Reading Festival 2009
"I guess we like the big screens. It's major fun being that big, being stared at by thousands of people!"
Karen O, Yeah Yeah Yeahs
" I haven't been more excited about a gig in a long time. It feels like the biggest we've ever done"
Alex Turner, Arctic Monkeys
Every year the Reading Festival grows a little older and with this musically wiser. The festival has been going, in one shape or another since its conception as a Jazz event in 1961, a time when audio was in its ‘rock n roll infancy’; before the invention of music as we know it today and the time when the festival laid down its roots as the UK’s premier indie festival.
From the early Jazz ramblings of Chris Barber (one of the co-founders of the original Reading Festival), Johnny Dankworth and Humphrey Littleton, in the different location of Richmond, to Windsor, then Sunbury and eventually Reading, the festival has always been at the top of its game. Attracting thousands of music fans, critical of the bands performances and really there just to enjoy the best that the festival has to offer, the Reading Festival has been a stalwart in the world of outdoor music.
From the late 1960’s bands started to appear that are still revered as legends today; The Who, The Yardbirds, Eric Clapton, Small Faces, T Rex, Black Sabbath and Deep Purple, all great bands, but all cast from the same ‘rock mould’.
It took the near destruction of the festival in 1988, a poor line up, poor weather and poorly attended, to see the Mean Fiddler organisation take the reins and steer the festival to the pinnacle of outdoor music that it is today, with its mix of indie/rock/punk/dance and every genre in between.
Looking back over the line-ups on the posters, who can forget the last UK appearance of Nirvana at the festival 1992, the onstage melt down of the Stone Roses (their last show together) in 1996 or the first triumphant appearance of Metallica in 1997? All landmark events at a festival which is chock full of memories, mostly good, but some pretty bad. Who remembers the shocking ‘braining’ of Brendan Urie of Panic At The Disco in 2006 or 50 Cent getting everything thrown at him including a deck chair? Some shocking moments, but all part of the history of a festival which has been raised on rock, from classic to indie, Reading has it all.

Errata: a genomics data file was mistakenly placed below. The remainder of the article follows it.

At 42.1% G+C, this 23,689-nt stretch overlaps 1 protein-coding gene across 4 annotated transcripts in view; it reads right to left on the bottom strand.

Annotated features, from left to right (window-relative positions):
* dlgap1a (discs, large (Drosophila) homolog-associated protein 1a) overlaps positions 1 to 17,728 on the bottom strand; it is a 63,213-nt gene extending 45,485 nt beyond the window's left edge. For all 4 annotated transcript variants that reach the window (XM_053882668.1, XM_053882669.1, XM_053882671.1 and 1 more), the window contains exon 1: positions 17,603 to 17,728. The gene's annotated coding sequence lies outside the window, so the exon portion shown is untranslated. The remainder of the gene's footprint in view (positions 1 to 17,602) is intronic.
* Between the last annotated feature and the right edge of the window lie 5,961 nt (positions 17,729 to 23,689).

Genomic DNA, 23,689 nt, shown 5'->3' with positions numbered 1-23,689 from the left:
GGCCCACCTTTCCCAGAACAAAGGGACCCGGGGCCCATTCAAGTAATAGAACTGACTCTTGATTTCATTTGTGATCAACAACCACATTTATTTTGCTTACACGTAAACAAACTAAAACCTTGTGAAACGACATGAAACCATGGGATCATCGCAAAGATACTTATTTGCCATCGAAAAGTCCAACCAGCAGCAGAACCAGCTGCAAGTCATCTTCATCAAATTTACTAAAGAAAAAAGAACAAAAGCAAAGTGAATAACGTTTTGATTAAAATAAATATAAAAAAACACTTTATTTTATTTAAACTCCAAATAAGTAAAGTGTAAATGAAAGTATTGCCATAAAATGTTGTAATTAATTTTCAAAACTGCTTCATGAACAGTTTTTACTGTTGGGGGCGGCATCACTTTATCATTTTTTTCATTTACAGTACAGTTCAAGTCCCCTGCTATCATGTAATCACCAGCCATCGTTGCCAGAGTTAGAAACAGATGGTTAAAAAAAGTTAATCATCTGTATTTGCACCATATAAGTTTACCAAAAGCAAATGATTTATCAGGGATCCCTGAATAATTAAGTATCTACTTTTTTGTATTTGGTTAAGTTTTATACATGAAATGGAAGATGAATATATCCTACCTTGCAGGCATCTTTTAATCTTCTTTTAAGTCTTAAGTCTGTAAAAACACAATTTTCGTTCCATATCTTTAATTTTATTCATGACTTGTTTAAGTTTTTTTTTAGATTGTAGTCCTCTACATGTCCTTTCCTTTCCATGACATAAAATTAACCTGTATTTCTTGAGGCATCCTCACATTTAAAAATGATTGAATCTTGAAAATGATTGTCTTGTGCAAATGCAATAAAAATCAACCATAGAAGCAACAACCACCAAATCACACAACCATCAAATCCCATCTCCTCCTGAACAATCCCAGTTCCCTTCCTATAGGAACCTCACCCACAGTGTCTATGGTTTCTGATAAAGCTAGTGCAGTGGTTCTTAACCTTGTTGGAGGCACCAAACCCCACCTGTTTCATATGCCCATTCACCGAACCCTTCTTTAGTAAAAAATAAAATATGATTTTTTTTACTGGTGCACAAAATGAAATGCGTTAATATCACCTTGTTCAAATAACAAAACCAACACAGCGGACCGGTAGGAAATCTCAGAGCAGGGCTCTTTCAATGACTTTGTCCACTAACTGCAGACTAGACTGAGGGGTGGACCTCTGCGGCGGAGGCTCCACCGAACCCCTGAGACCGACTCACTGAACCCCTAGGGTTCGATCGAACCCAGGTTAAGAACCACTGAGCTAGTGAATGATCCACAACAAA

Reading Festival has and always will, lead the way in UK outdoor events of a similar ilk. Reading is a music festival designed by music fans, for music fans. When the line-up was released this year there were complaints that the ‘Sunday Rock Day’ had been ditched, but if you now look at the mainstage on Friday and the Radio One tent on Sunday, there are probably more rock & metal bands than any other year. The organisers listen to the fans and obviously take note of their comments, which is why the festival is probably the first one that most people attend and always will. Music for the people......
With this years festival having the debut headline appearances by Kings of Leon, Arctic Monkeys and Radiohead, I’m sure we will have some more classic performances to go down in the archives, for history sections of the future.
By Ian Carroll
Author of: The Reading Festival: Music, Mud and Mayhem
-The Official History
For signed copies of the book, please email: email@example.com